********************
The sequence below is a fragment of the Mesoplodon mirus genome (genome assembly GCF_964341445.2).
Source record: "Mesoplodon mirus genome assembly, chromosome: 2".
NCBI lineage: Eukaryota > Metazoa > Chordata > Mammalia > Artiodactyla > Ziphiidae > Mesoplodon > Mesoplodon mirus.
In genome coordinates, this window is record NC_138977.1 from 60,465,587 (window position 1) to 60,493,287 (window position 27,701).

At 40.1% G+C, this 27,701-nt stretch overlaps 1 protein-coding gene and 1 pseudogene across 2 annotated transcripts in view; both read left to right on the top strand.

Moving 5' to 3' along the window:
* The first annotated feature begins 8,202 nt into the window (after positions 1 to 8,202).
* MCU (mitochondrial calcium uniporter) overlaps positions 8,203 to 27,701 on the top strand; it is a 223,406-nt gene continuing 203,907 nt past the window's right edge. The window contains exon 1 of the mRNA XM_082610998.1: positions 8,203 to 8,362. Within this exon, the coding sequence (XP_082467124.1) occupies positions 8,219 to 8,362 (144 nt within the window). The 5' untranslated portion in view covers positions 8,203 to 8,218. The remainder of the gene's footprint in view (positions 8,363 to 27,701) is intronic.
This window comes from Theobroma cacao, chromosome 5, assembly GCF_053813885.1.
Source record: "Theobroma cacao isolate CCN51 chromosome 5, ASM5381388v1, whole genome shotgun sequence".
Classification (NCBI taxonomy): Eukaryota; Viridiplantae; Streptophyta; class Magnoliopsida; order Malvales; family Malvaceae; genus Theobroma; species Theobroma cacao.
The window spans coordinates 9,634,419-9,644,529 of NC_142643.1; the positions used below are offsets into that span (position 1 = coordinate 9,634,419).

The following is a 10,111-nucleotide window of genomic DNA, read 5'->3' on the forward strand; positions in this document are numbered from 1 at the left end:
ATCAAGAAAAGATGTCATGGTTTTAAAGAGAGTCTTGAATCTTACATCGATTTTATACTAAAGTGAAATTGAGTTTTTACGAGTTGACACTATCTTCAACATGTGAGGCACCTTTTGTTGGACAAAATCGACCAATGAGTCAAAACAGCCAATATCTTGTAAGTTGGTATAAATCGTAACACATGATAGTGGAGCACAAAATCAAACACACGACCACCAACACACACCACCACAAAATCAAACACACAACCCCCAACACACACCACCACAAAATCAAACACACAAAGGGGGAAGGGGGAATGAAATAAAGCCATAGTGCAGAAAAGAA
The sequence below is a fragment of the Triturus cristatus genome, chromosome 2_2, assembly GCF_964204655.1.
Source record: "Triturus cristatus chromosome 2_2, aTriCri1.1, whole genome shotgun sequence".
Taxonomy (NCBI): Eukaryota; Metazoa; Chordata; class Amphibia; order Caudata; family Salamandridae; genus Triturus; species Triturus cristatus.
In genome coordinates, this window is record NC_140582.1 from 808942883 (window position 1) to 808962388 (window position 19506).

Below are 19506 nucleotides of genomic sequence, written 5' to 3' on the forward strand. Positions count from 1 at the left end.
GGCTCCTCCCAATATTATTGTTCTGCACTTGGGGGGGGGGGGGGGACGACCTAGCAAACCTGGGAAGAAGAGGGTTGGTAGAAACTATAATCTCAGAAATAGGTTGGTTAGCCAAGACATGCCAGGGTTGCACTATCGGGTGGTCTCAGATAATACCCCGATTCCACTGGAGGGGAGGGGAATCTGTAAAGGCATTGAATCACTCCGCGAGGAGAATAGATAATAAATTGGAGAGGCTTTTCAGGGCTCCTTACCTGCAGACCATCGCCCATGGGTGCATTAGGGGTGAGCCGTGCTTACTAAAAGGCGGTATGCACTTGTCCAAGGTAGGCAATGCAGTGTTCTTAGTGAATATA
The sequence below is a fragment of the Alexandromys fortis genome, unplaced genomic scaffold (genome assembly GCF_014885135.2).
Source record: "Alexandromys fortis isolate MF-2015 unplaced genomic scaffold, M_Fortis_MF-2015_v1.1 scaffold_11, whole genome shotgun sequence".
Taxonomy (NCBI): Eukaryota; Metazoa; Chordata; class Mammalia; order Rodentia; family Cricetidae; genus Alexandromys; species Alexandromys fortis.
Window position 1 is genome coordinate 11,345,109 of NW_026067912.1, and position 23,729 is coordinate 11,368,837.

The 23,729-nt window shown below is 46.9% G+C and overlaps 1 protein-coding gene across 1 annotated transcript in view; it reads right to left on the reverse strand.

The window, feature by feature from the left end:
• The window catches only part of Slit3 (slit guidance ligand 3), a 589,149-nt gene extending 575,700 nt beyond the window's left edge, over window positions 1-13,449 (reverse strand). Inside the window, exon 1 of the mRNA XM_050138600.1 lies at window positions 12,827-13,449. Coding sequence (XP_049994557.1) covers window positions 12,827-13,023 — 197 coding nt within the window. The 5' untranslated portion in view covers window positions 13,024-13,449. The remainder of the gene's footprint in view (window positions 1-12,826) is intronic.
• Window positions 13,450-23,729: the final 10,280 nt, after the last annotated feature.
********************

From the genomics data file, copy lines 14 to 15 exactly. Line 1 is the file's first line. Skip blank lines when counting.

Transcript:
ATCAAGAAAAGATGTCATGGTTTTAAAGAGAGTCTTGAATCTTACATCGATTTTATACTAAAGTGAAATTGAGTTTTTACGAGTTGACACTATCTTCAACATGTGAGGCACCTTTTGTTGGACAAAATCGACCAATGAGTCAAAACAGCCAATATCTTGTAAGTTGGTATAAATCGTAACACATGATAGTGGAGCACAAAATCAAACACACGACCACCAACACACACCACCACAAAATCAAACACACAACCCCCAACACACACCACCACAAAATCAAACACACAAAGGGGGAAGGGGGAATGAAATAAAGCCATAGTGCAGAAAAGAA
The sequence below is a fragment of the Triturus cristatus genome, chromosome 2_2, assembly GCF_964204655.1.